Breaking with the orthodoxy that it was ‘real economy’ actors that caused the crisis carries a political price: it means that blame can no longer be pinned on mortgage borrowers for the credit crunch, on the Chinese for the commodities bubble, or on restrictive Arab producers for the sudden soaring of oil. Yet it may allow us to understand otherwise inexplicable features of the crisis; not least, as we shall see, the extraordinary growth of sub-prime itself. We will thus take as our starting point the need to explore the structural transformation of the American financial system over the past twenty-five years. I will argue that a New Wall Street System has emerged in the US during this period, producing new actors, new practices and new dynamics. The resulting financial structure-cum-agents has been the driving force behind the present crisis. En route, it proved spectacularly successful for the richest groups in the US: the financial sector constituted by far the most profitable component of the American and British economies and their most important ‘export’ earner. In 2006, no less than 40 per cent of American corporate profits accrued to the financial sector.  But the new structure necessarily produced the dynamics that led towards blow-out.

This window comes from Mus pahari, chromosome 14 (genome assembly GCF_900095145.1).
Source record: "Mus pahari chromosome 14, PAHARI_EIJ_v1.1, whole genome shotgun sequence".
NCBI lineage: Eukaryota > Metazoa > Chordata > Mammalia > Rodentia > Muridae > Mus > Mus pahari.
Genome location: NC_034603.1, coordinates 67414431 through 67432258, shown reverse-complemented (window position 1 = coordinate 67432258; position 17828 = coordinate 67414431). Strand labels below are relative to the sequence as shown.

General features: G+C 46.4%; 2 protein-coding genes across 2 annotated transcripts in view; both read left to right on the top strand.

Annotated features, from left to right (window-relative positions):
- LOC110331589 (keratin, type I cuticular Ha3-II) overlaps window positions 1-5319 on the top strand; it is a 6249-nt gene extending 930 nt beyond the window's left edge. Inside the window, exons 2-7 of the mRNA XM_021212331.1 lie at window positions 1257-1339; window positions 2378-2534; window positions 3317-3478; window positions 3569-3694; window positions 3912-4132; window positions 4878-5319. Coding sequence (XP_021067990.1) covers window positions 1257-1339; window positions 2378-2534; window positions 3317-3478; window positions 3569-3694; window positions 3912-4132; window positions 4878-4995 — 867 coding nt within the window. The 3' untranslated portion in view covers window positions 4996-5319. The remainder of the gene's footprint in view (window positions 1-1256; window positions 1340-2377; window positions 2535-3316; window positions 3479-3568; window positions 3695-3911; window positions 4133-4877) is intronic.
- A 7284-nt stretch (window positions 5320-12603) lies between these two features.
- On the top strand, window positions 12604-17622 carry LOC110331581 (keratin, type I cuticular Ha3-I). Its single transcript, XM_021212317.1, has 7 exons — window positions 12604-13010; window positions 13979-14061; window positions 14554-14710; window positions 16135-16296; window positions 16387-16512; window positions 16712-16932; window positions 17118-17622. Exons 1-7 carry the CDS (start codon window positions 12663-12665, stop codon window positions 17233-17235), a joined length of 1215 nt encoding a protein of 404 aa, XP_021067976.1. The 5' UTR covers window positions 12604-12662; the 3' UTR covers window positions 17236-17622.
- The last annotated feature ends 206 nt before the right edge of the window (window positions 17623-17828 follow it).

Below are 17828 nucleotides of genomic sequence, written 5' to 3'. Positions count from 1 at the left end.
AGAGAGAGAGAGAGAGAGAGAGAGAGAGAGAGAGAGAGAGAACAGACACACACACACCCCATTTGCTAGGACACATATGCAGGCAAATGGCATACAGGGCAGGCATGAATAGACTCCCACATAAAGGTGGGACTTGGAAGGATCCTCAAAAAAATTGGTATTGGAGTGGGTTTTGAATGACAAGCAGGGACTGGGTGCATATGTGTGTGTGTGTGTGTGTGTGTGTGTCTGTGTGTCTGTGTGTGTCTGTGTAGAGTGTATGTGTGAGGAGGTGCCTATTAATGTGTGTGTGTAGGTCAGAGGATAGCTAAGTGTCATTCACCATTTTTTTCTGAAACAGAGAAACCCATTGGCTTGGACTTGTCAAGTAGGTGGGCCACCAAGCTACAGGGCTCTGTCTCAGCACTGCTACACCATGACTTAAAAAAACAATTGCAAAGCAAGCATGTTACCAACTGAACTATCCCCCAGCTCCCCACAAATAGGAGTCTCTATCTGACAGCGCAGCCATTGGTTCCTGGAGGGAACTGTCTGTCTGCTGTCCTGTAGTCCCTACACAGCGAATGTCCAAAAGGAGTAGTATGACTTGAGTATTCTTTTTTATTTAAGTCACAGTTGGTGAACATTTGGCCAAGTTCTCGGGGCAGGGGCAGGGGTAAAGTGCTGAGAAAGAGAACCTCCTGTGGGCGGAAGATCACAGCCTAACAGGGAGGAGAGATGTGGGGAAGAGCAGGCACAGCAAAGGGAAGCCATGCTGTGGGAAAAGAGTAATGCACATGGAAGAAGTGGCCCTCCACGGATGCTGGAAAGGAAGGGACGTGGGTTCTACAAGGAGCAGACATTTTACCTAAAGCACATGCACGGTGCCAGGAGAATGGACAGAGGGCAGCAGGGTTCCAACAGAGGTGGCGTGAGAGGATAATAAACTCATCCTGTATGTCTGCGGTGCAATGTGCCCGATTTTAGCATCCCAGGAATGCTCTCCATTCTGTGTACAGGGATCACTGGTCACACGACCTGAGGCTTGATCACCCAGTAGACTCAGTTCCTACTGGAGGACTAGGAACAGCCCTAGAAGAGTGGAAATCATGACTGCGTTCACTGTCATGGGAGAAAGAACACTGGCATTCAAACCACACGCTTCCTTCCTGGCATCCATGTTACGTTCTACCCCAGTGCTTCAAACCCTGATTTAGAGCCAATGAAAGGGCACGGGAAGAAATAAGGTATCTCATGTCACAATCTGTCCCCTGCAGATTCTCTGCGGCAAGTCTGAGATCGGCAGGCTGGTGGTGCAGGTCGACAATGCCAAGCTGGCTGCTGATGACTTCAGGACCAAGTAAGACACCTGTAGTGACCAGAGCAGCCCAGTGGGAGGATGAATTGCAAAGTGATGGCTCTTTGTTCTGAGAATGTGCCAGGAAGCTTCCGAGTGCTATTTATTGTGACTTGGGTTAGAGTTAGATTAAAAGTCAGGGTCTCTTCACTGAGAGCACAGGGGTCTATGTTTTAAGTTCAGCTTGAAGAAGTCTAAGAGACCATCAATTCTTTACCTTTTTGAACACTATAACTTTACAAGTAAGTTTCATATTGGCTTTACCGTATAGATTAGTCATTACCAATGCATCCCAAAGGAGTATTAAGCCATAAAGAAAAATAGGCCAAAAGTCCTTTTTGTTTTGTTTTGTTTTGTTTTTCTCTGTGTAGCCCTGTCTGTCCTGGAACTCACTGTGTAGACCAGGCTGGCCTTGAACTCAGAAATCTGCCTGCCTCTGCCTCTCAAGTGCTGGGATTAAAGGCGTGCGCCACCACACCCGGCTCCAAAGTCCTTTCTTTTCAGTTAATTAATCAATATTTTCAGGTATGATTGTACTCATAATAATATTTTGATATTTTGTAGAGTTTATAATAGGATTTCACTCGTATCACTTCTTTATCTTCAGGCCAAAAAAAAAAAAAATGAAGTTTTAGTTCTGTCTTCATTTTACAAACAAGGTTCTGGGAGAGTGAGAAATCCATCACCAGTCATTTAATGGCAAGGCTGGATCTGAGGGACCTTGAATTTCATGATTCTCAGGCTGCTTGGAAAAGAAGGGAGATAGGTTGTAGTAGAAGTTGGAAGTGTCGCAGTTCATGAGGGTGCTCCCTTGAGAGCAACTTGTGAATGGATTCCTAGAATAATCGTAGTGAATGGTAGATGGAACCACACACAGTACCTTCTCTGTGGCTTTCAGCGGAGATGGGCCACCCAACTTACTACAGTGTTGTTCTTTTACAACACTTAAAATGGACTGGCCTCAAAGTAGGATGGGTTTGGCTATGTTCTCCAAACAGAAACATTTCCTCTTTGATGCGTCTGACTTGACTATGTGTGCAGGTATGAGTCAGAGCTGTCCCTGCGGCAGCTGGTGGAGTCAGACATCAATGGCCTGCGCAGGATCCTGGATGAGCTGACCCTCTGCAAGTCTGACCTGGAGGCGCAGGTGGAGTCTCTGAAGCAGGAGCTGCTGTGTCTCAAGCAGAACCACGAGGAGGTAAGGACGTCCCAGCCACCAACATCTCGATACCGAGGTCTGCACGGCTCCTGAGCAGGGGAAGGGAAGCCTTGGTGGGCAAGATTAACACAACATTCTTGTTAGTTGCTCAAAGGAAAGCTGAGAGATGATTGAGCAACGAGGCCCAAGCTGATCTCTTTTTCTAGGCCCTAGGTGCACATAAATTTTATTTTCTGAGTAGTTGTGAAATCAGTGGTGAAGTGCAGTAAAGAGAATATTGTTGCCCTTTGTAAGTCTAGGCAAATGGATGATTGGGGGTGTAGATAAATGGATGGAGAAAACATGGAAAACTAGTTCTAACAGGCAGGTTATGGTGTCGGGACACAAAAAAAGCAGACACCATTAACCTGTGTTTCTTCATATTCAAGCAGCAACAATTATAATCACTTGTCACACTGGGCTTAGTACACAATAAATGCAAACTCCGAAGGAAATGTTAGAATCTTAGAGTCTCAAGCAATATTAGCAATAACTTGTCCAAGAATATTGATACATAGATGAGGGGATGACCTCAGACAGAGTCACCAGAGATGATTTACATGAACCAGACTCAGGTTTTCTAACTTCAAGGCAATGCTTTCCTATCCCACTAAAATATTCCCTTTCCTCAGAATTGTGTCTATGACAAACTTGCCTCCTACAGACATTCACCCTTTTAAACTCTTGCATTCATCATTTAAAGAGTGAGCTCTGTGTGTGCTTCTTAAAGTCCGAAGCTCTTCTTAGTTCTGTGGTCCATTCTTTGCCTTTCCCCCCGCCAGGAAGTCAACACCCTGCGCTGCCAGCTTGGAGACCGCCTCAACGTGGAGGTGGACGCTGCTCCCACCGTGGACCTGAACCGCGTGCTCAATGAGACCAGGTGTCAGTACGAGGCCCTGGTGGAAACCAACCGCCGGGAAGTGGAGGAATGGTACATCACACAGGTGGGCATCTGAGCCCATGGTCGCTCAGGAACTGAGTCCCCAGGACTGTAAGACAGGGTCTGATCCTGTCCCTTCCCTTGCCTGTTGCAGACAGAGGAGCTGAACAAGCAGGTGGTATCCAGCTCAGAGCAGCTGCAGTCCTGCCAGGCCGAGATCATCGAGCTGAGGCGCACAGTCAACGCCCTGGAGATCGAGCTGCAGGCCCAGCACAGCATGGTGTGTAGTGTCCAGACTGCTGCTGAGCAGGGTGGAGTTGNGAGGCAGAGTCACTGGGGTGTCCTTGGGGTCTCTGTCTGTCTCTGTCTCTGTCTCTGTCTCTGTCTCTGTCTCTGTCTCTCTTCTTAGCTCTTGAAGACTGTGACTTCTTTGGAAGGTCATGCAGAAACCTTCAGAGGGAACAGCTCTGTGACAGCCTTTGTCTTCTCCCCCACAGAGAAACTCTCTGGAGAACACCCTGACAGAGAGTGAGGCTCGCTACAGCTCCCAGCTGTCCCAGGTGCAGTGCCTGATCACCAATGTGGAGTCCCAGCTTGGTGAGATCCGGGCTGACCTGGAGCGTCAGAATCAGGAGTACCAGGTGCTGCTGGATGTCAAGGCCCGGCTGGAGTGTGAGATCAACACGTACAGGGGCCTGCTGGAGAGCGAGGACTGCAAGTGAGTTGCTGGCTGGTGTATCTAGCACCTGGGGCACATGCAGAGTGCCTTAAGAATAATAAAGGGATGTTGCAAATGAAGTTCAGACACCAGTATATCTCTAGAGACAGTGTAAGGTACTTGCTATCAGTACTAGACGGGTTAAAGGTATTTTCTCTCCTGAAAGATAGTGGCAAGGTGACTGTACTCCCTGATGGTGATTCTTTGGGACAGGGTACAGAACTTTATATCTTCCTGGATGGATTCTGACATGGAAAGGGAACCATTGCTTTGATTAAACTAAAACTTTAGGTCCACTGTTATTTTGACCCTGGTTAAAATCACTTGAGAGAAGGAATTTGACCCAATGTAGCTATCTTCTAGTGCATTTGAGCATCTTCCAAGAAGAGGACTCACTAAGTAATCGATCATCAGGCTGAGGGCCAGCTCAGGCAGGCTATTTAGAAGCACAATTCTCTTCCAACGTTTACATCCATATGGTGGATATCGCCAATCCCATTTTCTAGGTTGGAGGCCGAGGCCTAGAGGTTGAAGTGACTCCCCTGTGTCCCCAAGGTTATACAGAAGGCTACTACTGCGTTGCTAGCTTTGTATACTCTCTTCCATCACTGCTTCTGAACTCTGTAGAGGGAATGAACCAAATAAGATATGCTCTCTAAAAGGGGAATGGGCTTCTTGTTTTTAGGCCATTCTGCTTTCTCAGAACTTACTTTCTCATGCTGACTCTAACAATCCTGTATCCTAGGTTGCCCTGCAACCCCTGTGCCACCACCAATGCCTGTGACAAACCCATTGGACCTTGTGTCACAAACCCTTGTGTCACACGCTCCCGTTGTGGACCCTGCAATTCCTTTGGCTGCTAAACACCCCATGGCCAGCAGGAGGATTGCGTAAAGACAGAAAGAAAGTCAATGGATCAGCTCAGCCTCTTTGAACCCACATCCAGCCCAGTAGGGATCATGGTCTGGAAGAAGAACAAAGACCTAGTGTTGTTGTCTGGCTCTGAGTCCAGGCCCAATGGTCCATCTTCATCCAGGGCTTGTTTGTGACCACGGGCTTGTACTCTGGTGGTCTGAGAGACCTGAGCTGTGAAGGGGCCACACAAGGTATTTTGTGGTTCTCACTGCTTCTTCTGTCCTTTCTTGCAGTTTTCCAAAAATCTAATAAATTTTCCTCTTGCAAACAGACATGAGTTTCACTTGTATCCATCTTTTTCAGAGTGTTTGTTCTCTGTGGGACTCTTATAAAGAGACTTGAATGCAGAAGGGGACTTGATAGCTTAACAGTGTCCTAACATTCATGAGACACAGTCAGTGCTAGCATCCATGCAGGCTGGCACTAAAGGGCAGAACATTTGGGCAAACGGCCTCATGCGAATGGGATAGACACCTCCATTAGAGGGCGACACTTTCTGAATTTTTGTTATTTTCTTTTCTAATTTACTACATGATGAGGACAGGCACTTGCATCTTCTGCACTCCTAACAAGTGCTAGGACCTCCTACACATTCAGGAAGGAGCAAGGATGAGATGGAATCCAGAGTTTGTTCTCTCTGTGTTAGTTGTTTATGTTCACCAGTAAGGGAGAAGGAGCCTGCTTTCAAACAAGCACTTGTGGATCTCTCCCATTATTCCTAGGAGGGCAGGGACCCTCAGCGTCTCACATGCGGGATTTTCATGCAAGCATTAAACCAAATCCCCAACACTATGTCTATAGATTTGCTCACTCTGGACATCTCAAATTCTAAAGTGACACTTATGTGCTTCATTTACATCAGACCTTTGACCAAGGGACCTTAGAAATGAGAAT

This analysis is not offered as a mono-causal explanation of the crisis. A fundamental condition, creating the soil in which the New Wall Street System could grow and flourish, was the project of the ‘fiat’ dollar system, the privatization of exchange-rate risk and the sweeping away of exchange controls—all euphemized as ‘financial globalization’. Furthermore, the system could not have risen and flourished if it had not offered answers—however ultimately pathological—to a range of deep-seated problems within American capitalism overall. There is thus a rational, dialectical kernel in the superficial distinction between financial superstructure and the ‘real’ US economy. In what follows, I will first sketch the main elements of the New Wall Street System, and briefly show how its crisis took such spectacular forms. I will then argue that, to understand the deeper roots of the malaise, we do indeed need to probe into the overall socio-economic and socio-political characteristics of American capitalism as it has evolved over the past twenty-five years. I will raise the possibility of systemic alternatives, including that of a public-utility credit and banking model. Finally, I will consider the international dynamics unleashed by the present crisis and their implications for what I have elsewhere described as the Dollar–Wall Street Regime.”